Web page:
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Soccer, like all sports, can see plenty of tribalism. As an Arsenal supporter, for example, I think Bukayo Saka is pretty special. If you ask someone who wears a differently colored shirt each weekend, though, they might tell you the young winger is overrated, underperforming, and goes down too easily. The World Cup, however, provides a chance to set some of those differences aside.

On Monday, England kicked off their tournament with a comfortable 6-2 win over Iran. Saka not only earned the start but added a high-quality goal in the first half and a second after halftime. Those factors combined to highlight one word in my head: redemption.

If you’re feeling cynical, you might wonder how scoring a (largely) meaningless goal against Iran makes up for missing a penalty kick on one of soccer’s biggest stages. That’s because I’m not focused on the ball finding the back of the net.

Bukayo Saka had an awful end to his Euro 2020 campaign

Being a professional athlete means facing plenty of high-pressure situations. What Bukayo Saka experienced, however, crossed the line.

In the final match of the tournament, England and Italy went to penalty kicks. Saka, who had never stepped up to the spot at the senior level, was tasked with his nation’s fifth and final attempt. It was saved, condemning the Three Lions to defeat.

While that experience could ruin anyone’s career, the Arsenal man faced an additional challenge. He, along with Marcus Rashford and Jadon Sancho, faced an outpouring of racial abuse. For all the positives of sport, they also gave the worst elements of society an excuse to explode.

Again, that could have broken anyone’s spirit. Saka returned to his club, where he was welcomed back by a wall of supportive letters. His response spoke volumes: “How do I say thank you for all this?”

He also continued to perform on the pitch. While Arsenal’s Champions League push ultimately fell short, the winger is a key part of the Gunners’ blossoming core. If everything is going according to plan, he’s one of the first names on Mikel Arteta’s team sheet.

A World Cup start and 2 goals are a fitting note in Saka’s story

Bukayo Saka (L) celebrates scoring a goal during the 2022 FIFA World Cup.
Bukayo Saka celebrates a goal during England’s World Cup win over Iran. | Laurence Griffiths/Getty Images

Flash forward from the summer of 2021 to the winter of 2022. After leaving the pitch with his head in his hands, Bukayo Saka earned a start in England’s first World Cup match. The forward didn’t rest on that achievement, though, as he added two goals in a comfortable win over Iran.

As I mentioned earlier, I don’t really care about those goals. You could argue that Saka should be scoring against opposition of Iran’s quality. You might contend that a forward is in the team to score goals, and the Arsenal man was simply doing his job.

Instead, I want to look at the human side of the story.

Saka had one of the worst experiences you could imagine after missing that penalty. Not only did he step into the spotlight, only to fail on a massive stage, but he had to face the abuse that came followed. From a footballing perspective, his confidence could have been destroyed. From a personal perspective, it would have been understandable if he shied away from the spotlight or passed up the next few penalty kicks.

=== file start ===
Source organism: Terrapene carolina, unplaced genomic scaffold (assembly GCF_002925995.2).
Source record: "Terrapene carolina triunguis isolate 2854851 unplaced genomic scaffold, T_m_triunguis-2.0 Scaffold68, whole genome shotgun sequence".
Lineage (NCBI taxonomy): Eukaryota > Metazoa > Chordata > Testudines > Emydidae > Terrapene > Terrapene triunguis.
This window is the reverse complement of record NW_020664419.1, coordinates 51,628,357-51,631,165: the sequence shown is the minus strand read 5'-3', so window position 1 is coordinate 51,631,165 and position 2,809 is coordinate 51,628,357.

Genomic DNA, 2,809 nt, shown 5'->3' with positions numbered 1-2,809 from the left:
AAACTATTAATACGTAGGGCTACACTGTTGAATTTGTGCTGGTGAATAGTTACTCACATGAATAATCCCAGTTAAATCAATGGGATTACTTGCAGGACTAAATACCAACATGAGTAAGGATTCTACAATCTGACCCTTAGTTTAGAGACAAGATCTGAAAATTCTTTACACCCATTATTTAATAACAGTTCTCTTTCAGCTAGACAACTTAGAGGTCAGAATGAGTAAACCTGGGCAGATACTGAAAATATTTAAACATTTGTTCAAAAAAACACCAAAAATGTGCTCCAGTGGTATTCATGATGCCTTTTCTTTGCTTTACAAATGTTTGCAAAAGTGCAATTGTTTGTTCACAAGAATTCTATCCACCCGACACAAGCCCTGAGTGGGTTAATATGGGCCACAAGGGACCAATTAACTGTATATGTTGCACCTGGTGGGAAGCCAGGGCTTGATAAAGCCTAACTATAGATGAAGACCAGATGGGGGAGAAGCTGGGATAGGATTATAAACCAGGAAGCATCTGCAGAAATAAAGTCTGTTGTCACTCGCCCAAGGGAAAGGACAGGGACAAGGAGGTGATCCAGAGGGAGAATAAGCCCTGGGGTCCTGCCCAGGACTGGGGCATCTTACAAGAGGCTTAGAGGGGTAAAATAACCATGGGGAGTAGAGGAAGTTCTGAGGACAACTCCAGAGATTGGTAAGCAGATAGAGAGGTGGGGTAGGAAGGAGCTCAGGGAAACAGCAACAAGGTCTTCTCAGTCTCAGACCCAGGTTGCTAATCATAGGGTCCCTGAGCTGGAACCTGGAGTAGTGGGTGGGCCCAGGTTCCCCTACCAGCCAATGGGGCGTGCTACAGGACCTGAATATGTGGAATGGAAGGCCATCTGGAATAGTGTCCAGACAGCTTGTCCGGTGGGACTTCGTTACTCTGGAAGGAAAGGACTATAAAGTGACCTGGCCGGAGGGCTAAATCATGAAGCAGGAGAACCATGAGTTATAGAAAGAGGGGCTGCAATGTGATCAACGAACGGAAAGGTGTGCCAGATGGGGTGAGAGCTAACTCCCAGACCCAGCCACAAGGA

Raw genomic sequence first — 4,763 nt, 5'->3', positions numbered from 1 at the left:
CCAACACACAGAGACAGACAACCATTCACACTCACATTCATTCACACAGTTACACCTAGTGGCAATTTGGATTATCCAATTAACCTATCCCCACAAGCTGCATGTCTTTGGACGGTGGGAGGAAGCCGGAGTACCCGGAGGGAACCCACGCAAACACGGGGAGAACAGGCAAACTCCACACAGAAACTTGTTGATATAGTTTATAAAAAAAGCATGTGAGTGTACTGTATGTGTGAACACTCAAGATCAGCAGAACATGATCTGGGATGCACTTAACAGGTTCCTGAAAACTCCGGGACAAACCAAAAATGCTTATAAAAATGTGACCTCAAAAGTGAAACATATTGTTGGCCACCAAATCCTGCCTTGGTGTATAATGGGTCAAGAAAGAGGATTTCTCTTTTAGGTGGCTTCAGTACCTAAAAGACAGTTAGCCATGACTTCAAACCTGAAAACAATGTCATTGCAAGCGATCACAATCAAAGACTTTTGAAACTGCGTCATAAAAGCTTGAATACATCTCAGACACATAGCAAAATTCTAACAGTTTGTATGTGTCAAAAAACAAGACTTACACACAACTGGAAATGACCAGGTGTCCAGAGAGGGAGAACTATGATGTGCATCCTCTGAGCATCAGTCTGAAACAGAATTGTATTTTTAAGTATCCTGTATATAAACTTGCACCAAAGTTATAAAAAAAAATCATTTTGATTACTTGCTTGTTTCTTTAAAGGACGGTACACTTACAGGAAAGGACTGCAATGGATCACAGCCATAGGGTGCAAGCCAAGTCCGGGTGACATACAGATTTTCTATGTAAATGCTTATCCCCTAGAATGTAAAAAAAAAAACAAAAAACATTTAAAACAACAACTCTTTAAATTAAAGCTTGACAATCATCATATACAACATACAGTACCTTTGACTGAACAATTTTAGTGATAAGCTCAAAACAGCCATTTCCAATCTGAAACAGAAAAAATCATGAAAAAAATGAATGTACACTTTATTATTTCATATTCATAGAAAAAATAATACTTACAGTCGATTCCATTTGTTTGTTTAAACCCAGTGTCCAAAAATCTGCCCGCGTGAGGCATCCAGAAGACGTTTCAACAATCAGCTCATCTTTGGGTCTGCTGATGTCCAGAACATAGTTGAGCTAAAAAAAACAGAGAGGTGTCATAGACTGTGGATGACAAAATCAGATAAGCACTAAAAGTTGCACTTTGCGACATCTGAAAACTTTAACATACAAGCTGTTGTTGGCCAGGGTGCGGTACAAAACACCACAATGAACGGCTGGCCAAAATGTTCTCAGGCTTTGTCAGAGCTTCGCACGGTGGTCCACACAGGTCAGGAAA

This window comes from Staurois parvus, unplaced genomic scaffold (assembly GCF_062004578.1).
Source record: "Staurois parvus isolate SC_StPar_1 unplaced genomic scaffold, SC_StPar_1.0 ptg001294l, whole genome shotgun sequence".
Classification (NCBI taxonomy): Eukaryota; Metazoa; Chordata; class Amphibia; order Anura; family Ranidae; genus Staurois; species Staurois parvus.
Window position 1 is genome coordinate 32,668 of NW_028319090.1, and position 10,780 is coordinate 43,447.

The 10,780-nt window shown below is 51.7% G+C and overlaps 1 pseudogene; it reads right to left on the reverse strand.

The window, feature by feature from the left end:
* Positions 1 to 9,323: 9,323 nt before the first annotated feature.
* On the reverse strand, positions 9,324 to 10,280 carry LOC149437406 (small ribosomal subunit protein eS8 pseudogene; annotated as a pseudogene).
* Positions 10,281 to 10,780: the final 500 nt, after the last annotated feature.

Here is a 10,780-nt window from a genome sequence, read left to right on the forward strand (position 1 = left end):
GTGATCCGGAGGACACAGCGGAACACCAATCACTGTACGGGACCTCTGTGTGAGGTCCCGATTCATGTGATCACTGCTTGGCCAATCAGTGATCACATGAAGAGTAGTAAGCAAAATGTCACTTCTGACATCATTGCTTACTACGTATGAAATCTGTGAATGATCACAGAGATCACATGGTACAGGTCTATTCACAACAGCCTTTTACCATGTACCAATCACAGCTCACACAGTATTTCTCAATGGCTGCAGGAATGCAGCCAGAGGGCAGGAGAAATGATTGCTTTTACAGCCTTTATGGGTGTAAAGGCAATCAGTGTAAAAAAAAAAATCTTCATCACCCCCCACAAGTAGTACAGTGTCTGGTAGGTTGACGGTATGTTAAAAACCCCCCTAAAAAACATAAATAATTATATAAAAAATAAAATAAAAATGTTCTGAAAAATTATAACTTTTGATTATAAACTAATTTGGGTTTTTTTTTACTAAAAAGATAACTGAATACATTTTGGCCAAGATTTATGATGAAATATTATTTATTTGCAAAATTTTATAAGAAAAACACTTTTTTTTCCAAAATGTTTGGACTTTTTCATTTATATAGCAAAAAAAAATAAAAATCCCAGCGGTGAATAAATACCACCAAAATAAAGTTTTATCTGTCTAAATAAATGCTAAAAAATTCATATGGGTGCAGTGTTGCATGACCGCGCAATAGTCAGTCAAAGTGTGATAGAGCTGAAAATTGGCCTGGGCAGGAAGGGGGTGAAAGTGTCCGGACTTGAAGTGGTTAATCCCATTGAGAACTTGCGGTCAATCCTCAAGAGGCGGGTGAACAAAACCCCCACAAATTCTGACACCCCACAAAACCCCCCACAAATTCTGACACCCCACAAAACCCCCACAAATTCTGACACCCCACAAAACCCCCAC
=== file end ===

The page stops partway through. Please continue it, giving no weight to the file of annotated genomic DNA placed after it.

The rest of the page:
That didn’t happen, though.

Saka has stepped up as Arsenal’s penalty taker, and he’s done a fine job from the spot. He’s become a key cog in the Gunners’ machine, growing into not only the face of the club but one of the faces of the entire Premier League. The forward played his way into the England starting 11 and marked the occasion with two goals.

It’s tough to get any better than that.

When we talk about the joys of sport, part of the appeal is doing (or seeing someone do) what seems to be impossible. Whether that means flying through the air for a slam dunk, uncorking a 500-foot home run, or scoring a beautiful goal, those special moments are what speak to us as fans. But there can also be a more human side of things, where we see the indomitable spirit shine through.

That can mean fighting back against the odds when there’s little to play for besides pride. It can mean coming back from a life-threatening situation to play at the highest level, like Christian Eriksen. Or, in this case, it can mean staring down some pretty universal fears — failure, being set aside as different, and facing outright abuse — and coming back for another go.

That’s what Bukayo Saka did.

Within the scope of the World Cup, the forward’s two goals probably won’t matter. England would have won handily with or without those markers, and based on the way things played out, whoever started had a decent chance of writing their name on the score sheet. From a larger perspective, though, the performance confirms everything I see watching Arsenal week in and week out: Saka is a gifted player and, as best as we can tell from afar, a special character.

He didn’t really need to redeem himself on Monday — anyone can miss a penalty — but he still proved a point.